Stood at the bottom of the Khumbu Icefall 5400m
Finished filming with Rolfe and the sherpas then said our goodbyes, I wished them the best of luck for their summit attempts and left. On our way out we came across Derek (the artist on Everest) and had our photo taken, filled out a postcard too and he stuck them both to the wall of his huge arty tent, it’s going to be an art exhibition in the UK when he gets back, it was good to catch up with him again.
Said our goodbyes and left base camp, we got back to Gorak Shep for lunch, called Kim and parents then we set off for Lobuche after lunch. Got to Lobuche really quickly, we flew down. I got chatting to two lads from Dubai who were on their way up to base camp. They were worried about altitude sickness and they only had 2 days left before they needed to be in work, jammy b*st*rds were getting a helicopter to take them back down (I’m only jealous). They appreciated my advice anyway and gave me a galaxy bar in return which was possibly the nicest thing I’ve ever tasted.
Isu wanted to stay in Lobuche as it was late but I was keen to get to some thicker oxygen and we set off again on a 3 hour trek to Pheriche. The trek was long and the weather was grim, we walked right down a valley and the wind pounded us as we got nearer to our stop but I was glad we did it when I got here. The tea house is nice but I’m the only english speaking person here, there’s a group of Russians and they’re mental. We sat having dinner in the common room and they were singing Tom Jones classics whilst dancing round a fire, it was very, very strange (but funny). The cabin I’m staying in is the closest thing to a horror film I have ever seen. There is a long corridor with a toilet at the end, there are no lights, spiders everywhere and every door creaks when you open them.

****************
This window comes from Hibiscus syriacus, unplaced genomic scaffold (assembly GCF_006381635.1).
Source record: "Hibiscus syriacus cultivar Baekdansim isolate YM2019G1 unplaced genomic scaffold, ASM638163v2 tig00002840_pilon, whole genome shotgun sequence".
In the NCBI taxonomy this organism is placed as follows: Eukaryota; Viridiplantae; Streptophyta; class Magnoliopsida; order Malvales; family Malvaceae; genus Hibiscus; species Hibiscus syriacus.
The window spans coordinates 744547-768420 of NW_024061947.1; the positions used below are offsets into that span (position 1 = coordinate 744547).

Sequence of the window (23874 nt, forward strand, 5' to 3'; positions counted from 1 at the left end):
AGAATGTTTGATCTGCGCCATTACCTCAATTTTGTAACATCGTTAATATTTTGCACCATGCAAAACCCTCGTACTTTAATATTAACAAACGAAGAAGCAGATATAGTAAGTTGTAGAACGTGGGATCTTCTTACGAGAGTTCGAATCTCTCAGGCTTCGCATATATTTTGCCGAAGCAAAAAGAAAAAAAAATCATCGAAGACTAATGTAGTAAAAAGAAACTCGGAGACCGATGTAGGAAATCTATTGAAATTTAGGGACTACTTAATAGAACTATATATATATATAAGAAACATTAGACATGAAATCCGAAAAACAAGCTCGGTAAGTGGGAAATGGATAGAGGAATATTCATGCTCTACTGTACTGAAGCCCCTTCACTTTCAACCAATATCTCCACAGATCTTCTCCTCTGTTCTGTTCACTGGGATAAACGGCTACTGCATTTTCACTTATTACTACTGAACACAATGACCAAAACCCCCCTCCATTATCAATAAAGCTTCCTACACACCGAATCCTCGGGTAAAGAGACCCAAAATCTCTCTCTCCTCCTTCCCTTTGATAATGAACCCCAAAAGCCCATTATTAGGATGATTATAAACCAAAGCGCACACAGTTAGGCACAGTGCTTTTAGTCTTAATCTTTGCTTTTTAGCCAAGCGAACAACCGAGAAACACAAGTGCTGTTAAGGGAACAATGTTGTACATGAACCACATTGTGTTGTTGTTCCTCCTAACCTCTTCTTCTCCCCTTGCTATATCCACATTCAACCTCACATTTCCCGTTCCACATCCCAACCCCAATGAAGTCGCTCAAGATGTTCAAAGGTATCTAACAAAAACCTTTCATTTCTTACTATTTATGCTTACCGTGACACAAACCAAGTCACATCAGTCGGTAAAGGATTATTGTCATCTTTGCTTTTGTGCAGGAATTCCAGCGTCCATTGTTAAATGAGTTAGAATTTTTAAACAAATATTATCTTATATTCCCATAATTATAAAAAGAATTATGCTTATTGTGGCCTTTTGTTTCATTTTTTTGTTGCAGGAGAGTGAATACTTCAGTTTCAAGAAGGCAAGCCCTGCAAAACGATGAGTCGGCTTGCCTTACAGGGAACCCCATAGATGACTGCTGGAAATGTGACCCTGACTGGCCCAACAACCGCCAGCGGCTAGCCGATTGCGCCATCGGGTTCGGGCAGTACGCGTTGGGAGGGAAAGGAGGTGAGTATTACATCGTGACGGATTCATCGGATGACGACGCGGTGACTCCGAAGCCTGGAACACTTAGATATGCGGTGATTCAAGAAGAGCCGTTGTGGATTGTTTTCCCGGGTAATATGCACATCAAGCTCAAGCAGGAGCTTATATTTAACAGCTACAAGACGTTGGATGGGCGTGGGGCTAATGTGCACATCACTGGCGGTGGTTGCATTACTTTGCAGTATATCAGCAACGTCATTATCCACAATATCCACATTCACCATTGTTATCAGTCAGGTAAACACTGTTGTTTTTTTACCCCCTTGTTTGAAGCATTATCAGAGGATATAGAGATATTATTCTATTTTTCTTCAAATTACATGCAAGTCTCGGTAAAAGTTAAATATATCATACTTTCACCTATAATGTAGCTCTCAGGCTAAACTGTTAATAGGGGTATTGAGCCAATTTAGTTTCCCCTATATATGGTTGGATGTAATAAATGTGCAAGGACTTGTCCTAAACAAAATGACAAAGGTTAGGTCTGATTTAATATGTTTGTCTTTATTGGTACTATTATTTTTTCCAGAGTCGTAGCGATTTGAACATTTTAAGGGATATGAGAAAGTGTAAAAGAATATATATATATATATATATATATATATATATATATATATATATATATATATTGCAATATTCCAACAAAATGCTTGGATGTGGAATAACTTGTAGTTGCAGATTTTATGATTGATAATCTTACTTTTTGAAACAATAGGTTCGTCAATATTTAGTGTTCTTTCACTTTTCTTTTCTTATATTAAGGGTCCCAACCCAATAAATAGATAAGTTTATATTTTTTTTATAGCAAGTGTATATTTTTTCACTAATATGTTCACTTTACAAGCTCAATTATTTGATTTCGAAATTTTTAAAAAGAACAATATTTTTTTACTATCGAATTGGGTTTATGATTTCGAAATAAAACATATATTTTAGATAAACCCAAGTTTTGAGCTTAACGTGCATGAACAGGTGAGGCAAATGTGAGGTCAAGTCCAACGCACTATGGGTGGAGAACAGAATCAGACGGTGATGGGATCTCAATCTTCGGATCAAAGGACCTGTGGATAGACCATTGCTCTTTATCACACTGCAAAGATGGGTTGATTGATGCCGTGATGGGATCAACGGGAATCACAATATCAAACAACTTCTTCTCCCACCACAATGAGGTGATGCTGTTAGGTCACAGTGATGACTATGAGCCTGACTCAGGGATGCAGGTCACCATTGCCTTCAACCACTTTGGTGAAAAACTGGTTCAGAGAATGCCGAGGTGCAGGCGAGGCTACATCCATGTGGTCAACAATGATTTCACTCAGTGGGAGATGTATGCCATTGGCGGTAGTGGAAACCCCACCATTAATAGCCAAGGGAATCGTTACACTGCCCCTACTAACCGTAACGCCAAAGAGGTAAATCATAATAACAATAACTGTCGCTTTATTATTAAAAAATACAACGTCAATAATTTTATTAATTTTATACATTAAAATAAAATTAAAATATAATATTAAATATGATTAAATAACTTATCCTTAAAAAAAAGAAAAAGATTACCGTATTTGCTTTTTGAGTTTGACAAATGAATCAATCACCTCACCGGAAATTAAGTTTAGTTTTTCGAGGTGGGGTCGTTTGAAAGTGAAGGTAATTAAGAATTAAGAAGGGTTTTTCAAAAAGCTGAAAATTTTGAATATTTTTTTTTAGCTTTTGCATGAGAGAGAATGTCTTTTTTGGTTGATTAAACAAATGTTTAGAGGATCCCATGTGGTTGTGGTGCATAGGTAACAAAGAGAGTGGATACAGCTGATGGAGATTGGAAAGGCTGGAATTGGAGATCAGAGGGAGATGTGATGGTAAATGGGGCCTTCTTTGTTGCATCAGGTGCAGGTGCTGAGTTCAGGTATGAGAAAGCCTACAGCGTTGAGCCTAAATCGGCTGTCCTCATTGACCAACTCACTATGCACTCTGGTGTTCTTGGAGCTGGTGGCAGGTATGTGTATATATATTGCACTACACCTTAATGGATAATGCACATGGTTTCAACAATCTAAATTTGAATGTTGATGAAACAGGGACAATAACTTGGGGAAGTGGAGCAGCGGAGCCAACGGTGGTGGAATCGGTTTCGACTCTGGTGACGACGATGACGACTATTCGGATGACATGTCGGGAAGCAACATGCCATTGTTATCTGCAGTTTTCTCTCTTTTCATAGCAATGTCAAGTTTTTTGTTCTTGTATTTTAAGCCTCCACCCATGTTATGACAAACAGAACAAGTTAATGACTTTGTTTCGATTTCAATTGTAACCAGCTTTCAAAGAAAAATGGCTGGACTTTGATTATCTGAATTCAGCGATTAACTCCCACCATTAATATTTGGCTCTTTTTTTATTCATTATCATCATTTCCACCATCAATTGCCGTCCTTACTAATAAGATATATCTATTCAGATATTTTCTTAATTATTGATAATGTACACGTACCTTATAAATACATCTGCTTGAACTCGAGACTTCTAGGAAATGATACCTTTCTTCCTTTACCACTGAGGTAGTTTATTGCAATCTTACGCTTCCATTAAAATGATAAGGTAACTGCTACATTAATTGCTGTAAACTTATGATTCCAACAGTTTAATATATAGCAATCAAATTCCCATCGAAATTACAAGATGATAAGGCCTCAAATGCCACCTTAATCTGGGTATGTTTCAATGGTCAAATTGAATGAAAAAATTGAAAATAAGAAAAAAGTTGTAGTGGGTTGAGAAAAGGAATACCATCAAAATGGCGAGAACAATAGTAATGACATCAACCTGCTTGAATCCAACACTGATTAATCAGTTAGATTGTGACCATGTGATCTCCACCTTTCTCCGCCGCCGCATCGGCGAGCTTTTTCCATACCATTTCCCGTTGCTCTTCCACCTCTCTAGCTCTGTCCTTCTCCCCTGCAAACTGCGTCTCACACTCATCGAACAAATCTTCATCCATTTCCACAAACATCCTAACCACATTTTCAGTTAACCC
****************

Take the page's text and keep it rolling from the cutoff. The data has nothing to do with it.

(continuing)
APRIL 22ND – Pheriche to Phortse – Despite the creepy surrounding, I had probably the best nights sleep since being here, you can really notice the richer / fuller air. Said goodbye to the Russians after breakfast and headed down the valley with Isu, the route back was amazing. We followed the river down, every corner we went around we waved goodbye (literally) to each of the mountains that have dominated the majority of the landscape the past 8 days, Ama Dablam, Everest, Lhotse and Nuptse.
We took a different route back up the side of a mountain along a winding path, which looked like something Tolkien had wrote. The steps were carved into the mountain and there were religious shrines all the way along the route. The path got steeper and steeper which was a shock, I thought we were meant to be heading down! I can’t moan though because I know I’ll miss all of this when I’m back home. The path eventually levelled out and we dropped a few hundred metres into the small village of Phortse, it is so quiet, the only other foreigners here are two American fellas building a climbing school with the locals (all by hand, no power tools whatsoever). Got chatting to the Americans, had dinner and an early night.